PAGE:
Why Don’t Students Like School: A Cognitive Scientist Answers Questions About How the Mind Works and What It Means for the Classroom
Professor Willinghams analysis admired by Professor Wiliam
Professor Dylan Wiliam highly recommends this book-a must read- he says, for teachers. In “Why Don’t Students Like School?” Professor Daniel Willingham, a highly regarded cognitive scientist teaching at the University of Virginia, poses nine questions that a teacher might want to ask a cognitive scientist beginning with the question in the title and then answers each, citing empirical studies and suggesting ways for teachers to improve their practice accordingly. But Professor Willingham’s answers apply just as well outside the classroom. Indeed anyone who cares about how we learn should find his book valuable reading. We know that many pupils, perhaps most, are bored by their school work. So why don’t students like school? According to Professor Willingham, one major reason is that what school requires students to do- think abstractly – is in fact not something our brains are designed to be good at or to enjoy. When we confront a task that requires us to exert mental effort, it is critical that the task be just difficult enough to hold our interest but not so difficult that we give up in frustration. When this balance is struck, it is actually pleasurable to focus the mind for long periods of time. For an example, just watch a person beavering away at a crossword or playing chess in a noisy public park. But schoolwork and classroom time rarely keep students’ minds in this state of “flow” for long. The result is boredom and displeasure. The challenge, for the teacher, is to design lessons and exercises that will maximize interest and attention and thus make students like school at least a bit more. But this doesn’t mean ignoring the basics and simply focusing on the fun element. Professor Willingham notes that students cannot apply generic “critical thinking skills” to new material unless they first understand that material. And they cannot understand it without the requisite background knowledge. Indeed he advocates teaching old-fashioned content as the best path to improving a student’s reading comprehension and critical thinking. Trying to use “reading strategies” for example, like searching for the main idea in a passage, will be futile if you don’t know enough facts to fill in what the author has left unsaid. Here, as always Willingham shows how experiments support his claims. As one reviewer says ‘This perhaps makes him something of an iconoclast, since 21st-century educational theory is ruled by concepts like “multiple intelligences” and “learning styles.”’ The book builds chapter by chapter, taking the reader through cognitive theory explaining it succinctly and applying the author’s expertise to the teaching arena.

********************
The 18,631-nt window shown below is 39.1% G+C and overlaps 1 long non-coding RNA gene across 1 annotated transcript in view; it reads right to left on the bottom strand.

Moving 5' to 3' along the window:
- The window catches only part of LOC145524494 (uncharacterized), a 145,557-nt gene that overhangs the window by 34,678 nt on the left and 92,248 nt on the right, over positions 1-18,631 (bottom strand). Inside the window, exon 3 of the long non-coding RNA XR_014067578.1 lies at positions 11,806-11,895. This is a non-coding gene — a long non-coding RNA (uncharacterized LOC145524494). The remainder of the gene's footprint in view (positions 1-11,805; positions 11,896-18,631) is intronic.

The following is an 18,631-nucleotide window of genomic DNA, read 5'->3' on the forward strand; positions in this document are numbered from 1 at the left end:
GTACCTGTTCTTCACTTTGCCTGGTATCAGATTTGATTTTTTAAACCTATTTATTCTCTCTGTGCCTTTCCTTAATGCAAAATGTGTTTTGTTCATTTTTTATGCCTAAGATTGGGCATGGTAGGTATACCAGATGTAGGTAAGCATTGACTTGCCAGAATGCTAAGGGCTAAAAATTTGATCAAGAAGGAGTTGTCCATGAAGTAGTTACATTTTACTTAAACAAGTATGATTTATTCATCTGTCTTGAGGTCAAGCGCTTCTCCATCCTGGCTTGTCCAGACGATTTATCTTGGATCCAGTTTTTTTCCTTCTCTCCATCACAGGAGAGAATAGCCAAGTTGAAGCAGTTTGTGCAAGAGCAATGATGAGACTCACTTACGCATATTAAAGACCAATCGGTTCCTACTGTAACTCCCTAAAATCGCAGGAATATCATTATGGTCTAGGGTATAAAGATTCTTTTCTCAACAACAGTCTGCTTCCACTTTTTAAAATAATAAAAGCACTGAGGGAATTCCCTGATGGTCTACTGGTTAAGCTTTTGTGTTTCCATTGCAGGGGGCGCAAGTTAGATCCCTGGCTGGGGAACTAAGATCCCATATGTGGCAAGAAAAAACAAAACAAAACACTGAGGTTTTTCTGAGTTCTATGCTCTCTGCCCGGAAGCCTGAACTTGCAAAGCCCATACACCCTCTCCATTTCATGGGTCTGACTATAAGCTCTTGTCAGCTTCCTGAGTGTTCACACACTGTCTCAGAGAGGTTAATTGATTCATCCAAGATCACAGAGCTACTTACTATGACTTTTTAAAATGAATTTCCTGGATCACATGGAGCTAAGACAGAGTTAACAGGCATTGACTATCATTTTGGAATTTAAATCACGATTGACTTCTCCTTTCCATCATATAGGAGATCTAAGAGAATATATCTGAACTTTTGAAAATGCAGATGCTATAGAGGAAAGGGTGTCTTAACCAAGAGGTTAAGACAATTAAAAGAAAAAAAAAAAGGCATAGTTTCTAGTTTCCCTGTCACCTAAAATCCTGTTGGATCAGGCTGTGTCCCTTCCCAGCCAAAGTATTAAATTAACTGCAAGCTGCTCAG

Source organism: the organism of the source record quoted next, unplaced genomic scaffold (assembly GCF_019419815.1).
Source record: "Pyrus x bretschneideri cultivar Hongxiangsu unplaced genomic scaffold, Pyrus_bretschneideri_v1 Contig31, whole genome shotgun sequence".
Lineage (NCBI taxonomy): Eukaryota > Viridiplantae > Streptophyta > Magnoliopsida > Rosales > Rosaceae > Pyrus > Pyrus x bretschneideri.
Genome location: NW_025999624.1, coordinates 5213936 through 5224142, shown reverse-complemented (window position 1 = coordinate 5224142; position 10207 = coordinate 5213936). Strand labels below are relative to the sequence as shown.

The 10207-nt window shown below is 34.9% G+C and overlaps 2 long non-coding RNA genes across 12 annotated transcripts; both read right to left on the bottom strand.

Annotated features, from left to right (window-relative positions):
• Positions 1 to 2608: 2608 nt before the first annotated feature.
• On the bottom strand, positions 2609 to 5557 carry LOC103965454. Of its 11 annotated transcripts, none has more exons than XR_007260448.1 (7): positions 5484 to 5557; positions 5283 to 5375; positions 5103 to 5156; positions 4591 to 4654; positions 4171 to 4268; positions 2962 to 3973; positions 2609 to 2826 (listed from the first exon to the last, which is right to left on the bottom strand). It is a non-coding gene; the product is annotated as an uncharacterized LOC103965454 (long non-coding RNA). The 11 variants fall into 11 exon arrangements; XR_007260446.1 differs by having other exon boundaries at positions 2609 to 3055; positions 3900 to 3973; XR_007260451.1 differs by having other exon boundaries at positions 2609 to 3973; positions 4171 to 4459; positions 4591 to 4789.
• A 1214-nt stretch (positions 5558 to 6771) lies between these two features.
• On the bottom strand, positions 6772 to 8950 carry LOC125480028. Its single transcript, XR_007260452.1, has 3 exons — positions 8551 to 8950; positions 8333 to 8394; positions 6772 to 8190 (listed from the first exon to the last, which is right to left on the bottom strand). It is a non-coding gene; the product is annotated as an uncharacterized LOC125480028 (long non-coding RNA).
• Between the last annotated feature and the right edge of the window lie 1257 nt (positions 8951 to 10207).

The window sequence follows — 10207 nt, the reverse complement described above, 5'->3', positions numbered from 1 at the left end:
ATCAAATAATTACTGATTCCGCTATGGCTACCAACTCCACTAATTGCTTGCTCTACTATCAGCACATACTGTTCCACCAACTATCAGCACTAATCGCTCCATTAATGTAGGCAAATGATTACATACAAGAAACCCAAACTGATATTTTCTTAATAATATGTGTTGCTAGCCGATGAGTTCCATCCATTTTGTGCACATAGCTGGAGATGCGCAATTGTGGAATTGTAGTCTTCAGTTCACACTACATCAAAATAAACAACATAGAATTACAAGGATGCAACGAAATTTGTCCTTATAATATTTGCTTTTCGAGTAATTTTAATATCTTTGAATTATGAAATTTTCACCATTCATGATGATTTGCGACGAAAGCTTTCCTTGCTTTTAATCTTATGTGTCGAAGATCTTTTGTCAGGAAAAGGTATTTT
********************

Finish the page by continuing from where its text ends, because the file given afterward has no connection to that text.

What about drilling ie repetition? Does it work? The answer is yes, apparently, because research shows that practice not only makes a skill perfect but also makes it permanent, automatic and transferable to new situations, enabling more complex work that relies on the basics. Another question: “What is the secret to getting students to think like real scientists, mathematicians, and historians?” According to Willingham, this goal is too ambitious: Students are ready to understand knowledge but not create it. For most, that is enough. Attempting a great leap forward is likely to fail. What about personalised learning and creating learning styles for individual learners? Willingham is dismissive. The trendy notion that each person has a unique learning style comes under an especially withering assault. “How should I adjust my teaching for different types of learners?” asks Mr. Willingham’s hypothetical teacher. The disillusioning reply: “No one has found consistent evidence supporting a theory describing such a difference. . . . Children are more alike than different in terms of how they think and learn.” It turns out that while education gurus were promoting the uplifting vision of all students being equal in ability but unique in “style,” researchers were testing the theory behind it. In one experiment, they presented vocabulary words to students classified as “auditory learners” and “visual learners.” Half the words came in sound form, half in print. According to the learning-styles theory, the auditory learners should remember the words presented in sound better than the words presented in print, and vice-versa for the visual learners. But this is not what happened: Each type of learner did just as well with each type of presentation. Why? Because what is being taught in most of the curriculum — at all levels of schooling — is information about meaning, and meaning is independent of form. “Specious,” for instance, means “seemingly logical, but actually fallacious” whether you hear it, see it or feel it out in Braille. Willingham makes a case that the distinction between visual, auditory and kinesthetic learners (who supposedly learn best when body movement is involved) is a specious one. At some point, no amount of dancing will help you learn more algebra. Willingham’s analysis is thought provoking and manages to de-bunk a number of myths explaining how we learn and how teachers ought to teach.